Here is Why Your Furnace or Boiler Won’t Start

While gas furnaces and boilers are efficient, they can have problems like any other mechanical system. When the temperature in your home drops below a comfortable level, you will wonder to yourself: why won’t my heater turn on? There are several common reasons why your boiler or furnace won’t ignite. A few troubleshooting steps that you can take will help you to determine the cause.

Thermostat

Ensure that your thermostat is set to the heat position and that the set point is below the current room temperature. Thermostat settings can be changed accidentally. Lower the setting several degrees below the current room temperature and wait several minutes for the system to activate. If the heating system does not come on, go to the next step.

Electrical Problem

Many of today’s modern boilers and furnaces do not have pilot lights. They use electronic ignition. They may also be equipped with a safety blower that vents combustible gases. Boilers are also equipped with circulation pumps. These components require electricity to operate. Verify that your furnace circuit breakers have not tripped. If they have, reset the breakers. Your unit may also have a service safety switch. It looks like a light switch and will be mounted near your furnace or boiler. Ensure that it is in the “On” position.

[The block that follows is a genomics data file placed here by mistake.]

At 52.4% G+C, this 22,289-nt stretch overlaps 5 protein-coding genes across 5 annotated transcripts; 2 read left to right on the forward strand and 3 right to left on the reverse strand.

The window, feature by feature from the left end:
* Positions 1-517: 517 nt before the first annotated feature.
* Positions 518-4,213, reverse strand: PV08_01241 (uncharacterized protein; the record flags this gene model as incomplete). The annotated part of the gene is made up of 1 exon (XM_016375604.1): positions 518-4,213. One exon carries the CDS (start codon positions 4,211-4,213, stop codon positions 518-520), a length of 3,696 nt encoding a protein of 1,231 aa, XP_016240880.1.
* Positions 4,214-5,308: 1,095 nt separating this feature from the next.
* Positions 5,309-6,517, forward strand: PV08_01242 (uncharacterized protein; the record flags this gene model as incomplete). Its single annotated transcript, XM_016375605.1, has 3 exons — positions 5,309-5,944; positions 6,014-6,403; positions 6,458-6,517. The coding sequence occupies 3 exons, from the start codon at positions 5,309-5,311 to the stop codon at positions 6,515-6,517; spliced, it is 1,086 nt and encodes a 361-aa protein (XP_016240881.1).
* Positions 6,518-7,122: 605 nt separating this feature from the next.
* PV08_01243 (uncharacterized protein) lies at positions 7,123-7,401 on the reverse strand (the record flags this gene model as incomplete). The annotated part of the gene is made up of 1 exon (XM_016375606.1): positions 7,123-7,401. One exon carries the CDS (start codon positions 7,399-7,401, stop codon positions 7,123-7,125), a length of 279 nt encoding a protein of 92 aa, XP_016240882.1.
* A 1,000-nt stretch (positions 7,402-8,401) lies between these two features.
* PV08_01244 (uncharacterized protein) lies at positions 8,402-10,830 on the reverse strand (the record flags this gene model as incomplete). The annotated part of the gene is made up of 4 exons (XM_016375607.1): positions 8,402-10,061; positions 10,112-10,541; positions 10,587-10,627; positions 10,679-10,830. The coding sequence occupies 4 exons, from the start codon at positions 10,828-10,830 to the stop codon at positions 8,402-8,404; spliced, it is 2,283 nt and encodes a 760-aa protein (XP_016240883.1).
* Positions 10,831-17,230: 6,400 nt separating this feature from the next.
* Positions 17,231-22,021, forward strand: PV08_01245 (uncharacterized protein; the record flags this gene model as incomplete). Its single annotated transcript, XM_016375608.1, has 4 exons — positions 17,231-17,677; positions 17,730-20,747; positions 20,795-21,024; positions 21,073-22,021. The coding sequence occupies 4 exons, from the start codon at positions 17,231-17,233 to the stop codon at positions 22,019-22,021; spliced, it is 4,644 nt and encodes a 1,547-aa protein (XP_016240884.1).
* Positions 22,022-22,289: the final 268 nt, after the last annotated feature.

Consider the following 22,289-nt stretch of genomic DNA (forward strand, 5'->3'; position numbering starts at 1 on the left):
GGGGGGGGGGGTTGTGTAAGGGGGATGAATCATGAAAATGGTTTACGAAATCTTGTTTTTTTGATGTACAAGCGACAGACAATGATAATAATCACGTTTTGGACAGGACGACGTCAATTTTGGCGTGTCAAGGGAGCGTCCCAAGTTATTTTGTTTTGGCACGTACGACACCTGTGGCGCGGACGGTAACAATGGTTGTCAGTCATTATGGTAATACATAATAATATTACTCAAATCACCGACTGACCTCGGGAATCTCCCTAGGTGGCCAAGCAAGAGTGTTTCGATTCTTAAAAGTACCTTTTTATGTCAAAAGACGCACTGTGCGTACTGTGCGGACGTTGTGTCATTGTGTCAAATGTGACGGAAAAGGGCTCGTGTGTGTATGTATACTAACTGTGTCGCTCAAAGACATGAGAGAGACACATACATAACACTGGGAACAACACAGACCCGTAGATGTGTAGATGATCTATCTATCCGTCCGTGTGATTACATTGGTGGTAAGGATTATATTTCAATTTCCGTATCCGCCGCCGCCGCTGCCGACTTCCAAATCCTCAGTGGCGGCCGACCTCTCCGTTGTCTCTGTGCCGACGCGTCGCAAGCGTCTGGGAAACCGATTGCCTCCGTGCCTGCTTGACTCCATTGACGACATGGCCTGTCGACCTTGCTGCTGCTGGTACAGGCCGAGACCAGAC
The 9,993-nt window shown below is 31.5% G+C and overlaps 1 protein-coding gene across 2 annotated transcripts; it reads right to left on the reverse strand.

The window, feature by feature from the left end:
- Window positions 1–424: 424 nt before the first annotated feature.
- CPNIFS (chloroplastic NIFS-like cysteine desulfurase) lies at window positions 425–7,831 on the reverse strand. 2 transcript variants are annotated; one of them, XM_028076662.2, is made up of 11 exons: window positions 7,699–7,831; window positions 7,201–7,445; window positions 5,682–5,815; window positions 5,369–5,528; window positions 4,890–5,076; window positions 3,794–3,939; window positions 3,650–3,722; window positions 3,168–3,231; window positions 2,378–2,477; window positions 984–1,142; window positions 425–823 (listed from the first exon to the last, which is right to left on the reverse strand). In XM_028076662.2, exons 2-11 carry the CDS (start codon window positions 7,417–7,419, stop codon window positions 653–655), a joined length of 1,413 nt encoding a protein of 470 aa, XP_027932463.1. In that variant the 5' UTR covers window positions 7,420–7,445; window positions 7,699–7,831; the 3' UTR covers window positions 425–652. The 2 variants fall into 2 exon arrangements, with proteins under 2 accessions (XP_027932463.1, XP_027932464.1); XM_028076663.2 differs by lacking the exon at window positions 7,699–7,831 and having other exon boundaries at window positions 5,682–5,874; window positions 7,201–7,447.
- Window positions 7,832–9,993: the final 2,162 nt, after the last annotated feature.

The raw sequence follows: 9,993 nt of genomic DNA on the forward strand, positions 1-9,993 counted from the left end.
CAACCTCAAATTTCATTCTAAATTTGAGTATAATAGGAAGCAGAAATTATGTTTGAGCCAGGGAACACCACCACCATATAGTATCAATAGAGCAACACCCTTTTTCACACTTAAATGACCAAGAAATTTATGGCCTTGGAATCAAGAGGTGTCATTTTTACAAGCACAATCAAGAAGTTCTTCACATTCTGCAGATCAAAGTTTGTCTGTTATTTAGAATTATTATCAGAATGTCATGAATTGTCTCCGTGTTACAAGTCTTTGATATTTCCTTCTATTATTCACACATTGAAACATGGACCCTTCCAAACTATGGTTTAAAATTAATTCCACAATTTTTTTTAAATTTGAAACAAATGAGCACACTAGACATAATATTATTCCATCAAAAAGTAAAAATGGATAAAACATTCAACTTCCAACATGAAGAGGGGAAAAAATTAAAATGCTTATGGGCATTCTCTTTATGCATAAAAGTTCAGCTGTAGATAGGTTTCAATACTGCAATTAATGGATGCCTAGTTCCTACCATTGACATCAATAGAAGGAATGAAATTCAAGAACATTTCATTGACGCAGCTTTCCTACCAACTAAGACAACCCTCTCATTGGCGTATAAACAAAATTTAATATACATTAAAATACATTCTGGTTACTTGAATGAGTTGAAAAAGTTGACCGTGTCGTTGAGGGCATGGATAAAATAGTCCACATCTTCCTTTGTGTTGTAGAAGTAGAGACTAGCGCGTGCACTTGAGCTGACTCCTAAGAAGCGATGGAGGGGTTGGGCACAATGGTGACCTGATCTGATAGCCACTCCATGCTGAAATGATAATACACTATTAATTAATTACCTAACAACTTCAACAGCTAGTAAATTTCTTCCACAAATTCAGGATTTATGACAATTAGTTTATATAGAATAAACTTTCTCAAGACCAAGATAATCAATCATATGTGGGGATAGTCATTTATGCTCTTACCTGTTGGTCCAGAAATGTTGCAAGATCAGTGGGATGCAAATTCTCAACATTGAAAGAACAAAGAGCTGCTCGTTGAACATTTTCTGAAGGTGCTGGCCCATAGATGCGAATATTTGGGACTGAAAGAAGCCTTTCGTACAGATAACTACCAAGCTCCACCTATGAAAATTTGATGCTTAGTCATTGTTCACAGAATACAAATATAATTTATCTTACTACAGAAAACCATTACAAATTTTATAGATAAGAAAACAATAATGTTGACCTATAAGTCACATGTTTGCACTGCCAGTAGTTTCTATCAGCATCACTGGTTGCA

Gas Supply

If the thermostat and power are operating correctly, verify that the system is receiving a sufficient flow of gas. Ensure that the shut-off valve is in the open position. It may have been closed during the summer, when the furnace or boiler was not needed, as a safety precaution.

Faulty Component

The final cause of a boiler or furnace failing to operate is a faulty component. Parts become dirty and wear out over time. There are air and gas flow sensors that require cleaning, as does the orifice through which the gas flows to the burner unit pilot light. The control valve contains a temperature probe that will shut the system off if the probe malfunctions. The thermocouple is a device that stops the flow of gas if the pilot light is out. The electronic ignition system and condensate pump may also be malfunctioning.

You can check the thermostat, reset circuit breakers and open the gas supply valve yourself, but working on supply lines and replacing system components should be left to a professional to minimize the potential of a future gas leak.

Getting Help

Before the cold weather sets in, have your heating system checked. To schedule a maintenance visit by one of Frederick Air’s highly trained technicians, contact our office. This preventative maintenance checkup can help you avoid potential problems with your furnace or boiler. Frederick Air service technicians are also available 24 hours a day in case of emergencies.

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